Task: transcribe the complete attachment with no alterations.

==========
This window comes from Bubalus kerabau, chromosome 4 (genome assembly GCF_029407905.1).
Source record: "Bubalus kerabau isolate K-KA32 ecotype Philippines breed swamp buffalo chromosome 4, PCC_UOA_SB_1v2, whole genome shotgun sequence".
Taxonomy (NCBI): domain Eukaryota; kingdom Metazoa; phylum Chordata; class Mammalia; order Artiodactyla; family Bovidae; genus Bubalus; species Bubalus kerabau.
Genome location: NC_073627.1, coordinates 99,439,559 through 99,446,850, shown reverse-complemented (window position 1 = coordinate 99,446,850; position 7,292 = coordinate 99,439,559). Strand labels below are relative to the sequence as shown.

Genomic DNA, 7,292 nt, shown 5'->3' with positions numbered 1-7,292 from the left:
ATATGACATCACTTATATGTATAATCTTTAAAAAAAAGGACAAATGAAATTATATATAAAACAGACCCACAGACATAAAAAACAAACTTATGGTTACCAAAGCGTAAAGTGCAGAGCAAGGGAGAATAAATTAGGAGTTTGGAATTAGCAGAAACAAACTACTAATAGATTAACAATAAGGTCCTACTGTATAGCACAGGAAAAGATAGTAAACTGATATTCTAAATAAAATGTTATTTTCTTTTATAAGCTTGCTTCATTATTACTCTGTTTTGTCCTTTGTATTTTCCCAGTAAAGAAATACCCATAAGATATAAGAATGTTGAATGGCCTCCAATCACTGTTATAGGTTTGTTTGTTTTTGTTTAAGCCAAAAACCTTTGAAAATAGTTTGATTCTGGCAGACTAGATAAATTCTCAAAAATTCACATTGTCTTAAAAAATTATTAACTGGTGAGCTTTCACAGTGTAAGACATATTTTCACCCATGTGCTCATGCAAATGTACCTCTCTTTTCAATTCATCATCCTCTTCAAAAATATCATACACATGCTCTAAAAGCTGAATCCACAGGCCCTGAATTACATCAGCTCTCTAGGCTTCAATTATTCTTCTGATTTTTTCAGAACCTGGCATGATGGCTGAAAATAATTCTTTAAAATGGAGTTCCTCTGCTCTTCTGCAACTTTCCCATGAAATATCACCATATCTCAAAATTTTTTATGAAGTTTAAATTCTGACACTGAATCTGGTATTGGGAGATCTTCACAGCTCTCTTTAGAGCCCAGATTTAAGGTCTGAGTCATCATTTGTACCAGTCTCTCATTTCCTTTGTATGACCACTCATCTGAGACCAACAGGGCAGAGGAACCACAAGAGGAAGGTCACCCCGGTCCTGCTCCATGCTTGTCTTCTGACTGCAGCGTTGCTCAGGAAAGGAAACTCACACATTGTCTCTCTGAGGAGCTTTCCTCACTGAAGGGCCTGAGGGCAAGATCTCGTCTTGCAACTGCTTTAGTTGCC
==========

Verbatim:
This window comes from Bubalus kerabau, chromosome 4 (genome assembly GCF_029407905.1).
Source record: "Bubalus kerabau isolate K-KA32 ecotype Philippines breed swamp buffalo chromosome 4, PCC_UOA_SB_1v2, whole genome shotgun sequence".
Taxonomy (NCBI): domain Eukaryota; kingdom Metazoa; phylum Chordata; class Mammalia; order Artiodactyla; family Bovidae; genus Bubalus; species Bubalus kerabau.
Genome location: NC_073627.1, coordinates 99,439,559 through 99,446,850, shown reverse-complemented (window position 1 = coordinate 99,446,850; position 7,292 = coordinate 99,439,559). Strand labels below are relative to the sequence as shown.

Genomic DNA, 7,292 nt, shown 5'->3' with positions numbered 1-7,292 from the left:
ATATGACATCACTTATATGTATAATCTTTAAAAAAAAGGACAAATGAAATTATATATAAAACAGACCCACAGACATAAAAAACAAACTTATGGTTACCAAAGCGTAAAGTGCAGAGCAAGGGAGAATAAATTAGGAGTTTGGAATTAGCAGAAACAAACTACTAATAGATTAACAATAAGGTCCTACTGTATAGCACAGGAAAAGATAGTAAACTGATATTCTAAATAAAATGTTATTTTCTTTTATAAGCTTGCTTCATTATTACTCTGTTTTGTCCTTTGTATTTTCCCAGTAAAGAAATACCCATAAGATATAAGAATGTTGAATGGCCTCCAATCACTGTTATAGGTTTGTTTGTTTTTGTTTAAGCCAAAAACCTTTGAAAATAGTTTGATTCTGGCAGACTAGATAAATTCTCAAAAATTCACATTGTCTTAAAAAATTATTAACTGGTGAGCTTTCACAGTGTAAGACATATTTTCACCCATGTGCTCATGCAAATGTACCTCTCTTTTCAATTCATCATCCTCTTCAAAAATATCATACACATGCTCTAAAAGCTGAATCCACAGGCCCTGAATTACATCAGCTCTCTAGGCTTCAATTATTCTTCTGATTTTTTCAGAACCTGGCATGATGGCTGAAAATAATTCTTTAAAATGGAGTTCCTCTGCTCTTCTGCAACTTTCCCATGAAATATCACCATATCTCAAAATTTTTTATGAAGTTTAAATTCTGACACTGAATCTGGTATTGGGAGATCTTCACAGCTCTCTTTAGAGCCCAGATTTAAGGTCTGAGTCATCATTTGTACCAGTCTCTCATTTCCTTTGTATGACCACTCATCTGAGACCAACAGGGCAGAGGAACCACAAGAGGAAGGTCACCCCGGTCCTGCTCCATGCTTGTCTTCTGACTGCAGCGTTGCTCAGGAAAGGAAACTCACACATTGTCTCTCTGAGGAGCTTTCCTCACTGAAGGGCCTGAGGGCAAGATCTCGTCTTGCAACTGCTTTAGTTGCC